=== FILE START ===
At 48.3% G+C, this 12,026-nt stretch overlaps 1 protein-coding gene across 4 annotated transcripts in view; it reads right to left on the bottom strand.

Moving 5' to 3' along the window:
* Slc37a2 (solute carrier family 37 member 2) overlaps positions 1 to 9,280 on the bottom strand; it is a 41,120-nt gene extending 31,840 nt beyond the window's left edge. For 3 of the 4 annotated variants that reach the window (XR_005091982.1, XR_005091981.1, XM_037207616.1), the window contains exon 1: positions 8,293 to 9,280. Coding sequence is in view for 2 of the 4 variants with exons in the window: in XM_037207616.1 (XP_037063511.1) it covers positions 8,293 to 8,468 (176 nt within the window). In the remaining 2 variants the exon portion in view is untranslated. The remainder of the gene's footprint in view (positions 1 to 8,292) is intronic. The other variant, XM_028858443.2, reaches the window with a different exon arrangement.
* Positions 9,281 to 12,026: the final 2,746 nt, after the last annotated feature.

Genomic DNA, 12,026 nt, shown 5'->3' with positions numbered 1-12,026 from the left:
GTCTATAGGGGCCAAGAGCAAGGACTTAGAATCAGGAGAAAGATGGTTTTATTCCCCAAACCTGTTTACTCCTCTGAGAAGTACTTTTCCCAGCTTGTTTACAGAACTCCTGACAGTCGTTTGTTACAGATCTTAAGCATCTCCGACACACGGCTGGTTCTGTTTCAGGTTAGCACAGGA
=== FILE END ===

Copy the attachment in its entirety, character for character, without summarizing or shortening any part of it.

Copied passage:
At 48.3% G+C, this 12,026-nt stretch overlaps 1 protein-coding gene across 4 annotated transcripts in view; it reads right to left on the bottom strand.

Moving 5' to 3' along the window:
* Slc37a2 (solute carrier family 37 member 2) overlaps positions 1 to 9,280 on the bottom strand; it is a 41,120-nt gene extending 31,840 nt beyond the window's left edge. For 3 of the 4 annotated variants that reach the window (XR_005091982.1, XR_005091981.1, XM_037207616.1), the window contains exon 1: positions 8,293 to 9,280. Coding sequence is in view for 2 of the 4 variants with exons in the window: in XM_037207616.1 (XP_037063511.1) it covers positions 8,293 to 8,468 (176 nt within the window). In the remaining 2 variants the exon portion in view is untranslated. The remainder of the gene's footprint in view (positions 1 to 8,292) is intronic. The other variant, XM_028858443.2, reaches the window with a different exon arrangement.
* Positions 9,281 to 12,026: the final 2,746 nt, after the last annotated feature.

Genomic DNA, 12,026 nt, shown 5'->3' with positions numbered 1-12,026 from the left:
GTCTATAGGGGCCAAGAGCAAGGACTTAGAATCAGGAGAAAGATGGTTTTATTCCCCAAACCTGTTTACTCCTCTGAGAAGTACTTTTCCCAGCTTGTTTACAGAACTCCTGACAGTCGTTTGTTACAGATCTTAAGCATCTCCGACACACGGCTGGTTCTGTTTCAGGTTAGCACAGGA